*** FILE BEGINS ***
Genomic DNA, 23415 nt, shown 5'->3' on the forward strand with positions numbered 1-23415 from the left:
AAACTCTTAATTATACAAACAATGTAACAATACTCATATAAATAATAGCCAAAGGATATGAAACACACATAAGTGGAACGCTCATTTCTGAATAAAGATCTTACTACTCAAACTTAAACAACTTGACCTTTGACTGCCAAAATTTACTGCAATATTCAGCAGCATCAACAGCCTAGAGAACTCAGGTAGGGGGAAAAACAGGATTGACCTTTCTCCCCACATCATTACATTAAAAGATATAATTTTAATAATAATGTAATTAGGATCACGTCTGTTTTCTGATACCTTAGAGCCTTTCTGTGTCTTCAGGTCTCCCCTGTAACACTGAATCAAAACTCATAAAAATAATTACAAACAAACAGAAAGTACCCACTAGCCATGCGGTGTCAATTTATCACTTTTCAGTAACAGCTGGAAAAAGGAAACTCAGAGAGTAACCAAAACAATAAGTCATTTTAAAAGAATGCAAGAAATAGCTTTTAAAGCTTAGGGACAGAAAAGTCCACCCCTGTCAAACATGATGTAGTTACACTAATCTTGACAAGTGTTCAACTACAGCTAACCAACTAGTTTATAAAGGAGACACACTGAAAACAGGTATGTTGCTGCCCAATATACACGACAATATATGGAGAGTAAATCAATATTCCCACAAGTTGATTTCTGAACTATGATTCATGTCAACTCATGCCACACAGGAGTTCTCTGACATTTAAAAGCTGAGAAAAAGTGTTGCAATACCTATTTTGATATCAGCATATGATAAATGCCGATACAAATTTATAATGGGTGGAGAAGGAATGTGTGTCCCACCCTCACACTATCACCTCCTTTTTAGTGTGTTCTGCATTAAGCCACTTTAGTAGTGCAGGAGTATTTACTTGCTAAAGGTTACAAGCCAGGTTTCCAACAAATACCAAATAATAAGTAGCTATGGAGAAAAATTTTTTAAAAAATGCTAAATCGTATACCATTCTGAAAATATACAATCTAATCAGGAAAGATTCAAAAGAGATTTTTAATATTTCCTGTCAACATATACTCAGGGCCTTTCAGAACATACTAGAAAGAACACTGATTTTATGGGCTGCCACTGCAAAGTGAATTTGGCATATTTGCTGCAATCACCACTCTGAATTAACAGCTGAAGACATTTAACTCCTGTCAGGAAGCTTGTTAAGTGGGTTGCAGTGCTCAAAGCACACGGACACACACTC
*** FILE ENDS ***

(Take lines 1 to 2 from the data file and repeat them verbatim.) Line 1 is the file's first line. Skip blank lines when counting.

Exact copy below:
Genomic DNA, 23415 nt, shown 5'->3' on the forward strand with positions numbered 1-23415 from the left:
AAACTCTTAATTATACAAACAATGTAACAATACTCATATAAATAATAGCCAAAGGATATGAAACACACATAAGTGGAACGCTCATTTCTGAATAAAGATCTTACTACTCAAACTTAAACAACTTGACCTTTGACTGCCAAAATTTACTGCAATATTCAGCAGCATCAACAGCCTAGAGAACTCAGGTAGGGGGAAAAACAGGATTGACCTTTCTCCCCACATCATTACATTAAAAGATATAATTTTAATAATAATGTAATTAGGATCACGTCTGTTTTCTGATACCTTAGAGCCTTTCTGTGTCTTCAGGTCTCCCCTGTAACACTGAATCAAAACTCATAAAAATAATTACAAACAAACAGAAAGTACCCACTAGCCATGCGGTGTCAATTTATCACTTTTCAGTAACAGCTGGAAAAAGGAAACTCAGAGAGTAACCAAAACAATAAGTCATTTTAAAAGAATGCAAGAAATAGCTTTTAAAGCTTAGGGACAGAAAAGTCCACCCCTGTCAAACATGATGTAGTTACACTAATCTTGACAAGTGTTCAACTACAGCTAACCAACTAGTTTATAAAGGAGACACACTGAAAACAGGTATGTTGCTGCCCAATATACACGACAATATATGGAGAGTAAATCAATATTCCCACAAGTTGATTTCTGAACTATGATTCATGTCAACTCATGCCACACAGGAGTTCTCTGACATTTAAAAGCTGAGAAAAAGTGTTGCAATACCTATTTTGATATCAGCATATGATAAATGCCGATACAAATTTATAATGGGTGGAGAAGGAATGTGTGTCCCACCCTCACACTATCACCTCCTTTTTAGTGTGTTCTGCATTAAGCCACTTTAGTAGTGCAGGAGTATTTACTTGCTAAAGGTTACAAGCCAGGTTTCCAACAAATACCAAATAATAAGTAGCTATGGAGAAAAATTTTTTAAAAAATGCTAAATCGTATACCATTCTGAAAATATACAATCTAATCAGGAAAGATTCAAAAGAGATTTTTAATATTTCCTGTCAACATATACTCAGGGCCTTTCAGAACATACTAGAAAGAACACTGATTTTATGGGCTGCCACTGCAAAGTGAATTTGGCATATTTGCTGCAATCACCACTCTGAATTAACAGCTGAAGACATTTAACTCCTGTCAGGAAGCTTGTTAAGTGGGTTGCAGTGCTCAAAGCACACGGACACACACTC